Couples, Lost & Found

The history of images of people having intercourse sometimes reads as a detective story. Evidence was destroyed or disappeared and artists were persecuted or imprisoned.
Some of this explicit material should still be somewhere in ancient libraries where they had a special department for it called Hell.

Around the year 1520 the Italian artist Giulio Pipi, known as Romano, made sixteen very explicit erotic drawings of men and women having sex. These were reproduced as engravings and titled I modi (The Positions). None of them seems to exist anywhere. The engraver, Marcantonio Raimondi did his time in jail, but after his release he worked on another version of this series together with Pietro Aretino, a writer and commentator who also wrote erotic literature.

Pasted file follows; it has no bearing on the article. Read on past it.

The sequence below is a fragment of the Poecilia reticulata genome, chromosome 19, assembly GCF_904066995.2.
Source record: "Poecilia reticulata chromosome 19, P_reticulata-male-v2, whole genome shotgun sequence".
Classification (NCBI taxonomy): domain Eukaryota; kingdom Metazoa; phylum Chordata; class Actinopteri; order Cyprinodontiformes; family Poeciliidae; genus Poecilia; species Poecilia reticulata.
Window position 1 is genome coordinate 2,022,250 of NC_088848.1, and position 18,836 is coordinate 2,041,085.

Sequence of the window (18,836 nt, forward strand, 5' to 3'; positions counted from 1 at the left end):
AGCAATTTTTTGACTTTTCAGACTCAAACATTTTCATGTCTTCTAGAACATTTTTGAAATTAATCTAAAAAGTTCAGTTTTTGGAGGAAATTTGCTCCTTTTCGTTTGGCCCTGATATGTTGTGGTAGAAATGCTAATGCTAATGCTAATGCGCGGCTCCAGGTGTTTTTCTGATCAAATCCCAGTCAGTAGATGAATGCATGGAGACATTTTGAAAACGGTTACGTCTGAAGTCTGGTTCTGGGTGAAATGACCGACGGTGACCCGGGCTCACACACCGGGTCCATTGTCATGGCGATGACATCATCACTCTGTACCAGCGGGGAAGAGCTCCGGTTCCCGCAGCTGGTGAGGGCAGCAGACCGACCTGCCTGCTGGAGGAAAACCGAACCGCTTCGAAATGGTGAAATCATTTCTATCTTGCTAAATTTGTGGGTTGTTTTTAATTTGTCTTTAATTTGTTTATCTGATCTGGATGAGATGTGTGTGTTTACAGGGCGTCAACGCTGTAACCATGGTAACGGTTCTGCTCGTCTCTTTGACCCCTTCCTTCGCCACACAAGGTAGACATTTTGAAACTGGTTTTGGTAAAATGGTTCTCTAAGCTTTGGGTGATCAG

Their version of the engravings together with sonnets was published in 1527 with the title Sonetti Lussoriosi (Lustful Sonnets). Again, none of these seem to have survived.

But a myth had been created, or, has been taken up in later times. Baron Frederick Waldeck (1786-1875) claimed he had copied them.
The heliogravures in this exhibition were published in 1892 in France as another re-edition of Aretino’s Sonetti or Romano’s Positions. 500 copies of this book were handcoloured and numbered.

We will never know, what the originals looked like. We can only guess, just as this unknown artist did. He created something sexually explicit, yet also gives a hint of timelesness, suggesting mythology in making the men look like gods and giving the environments an atmosphere of a decor.


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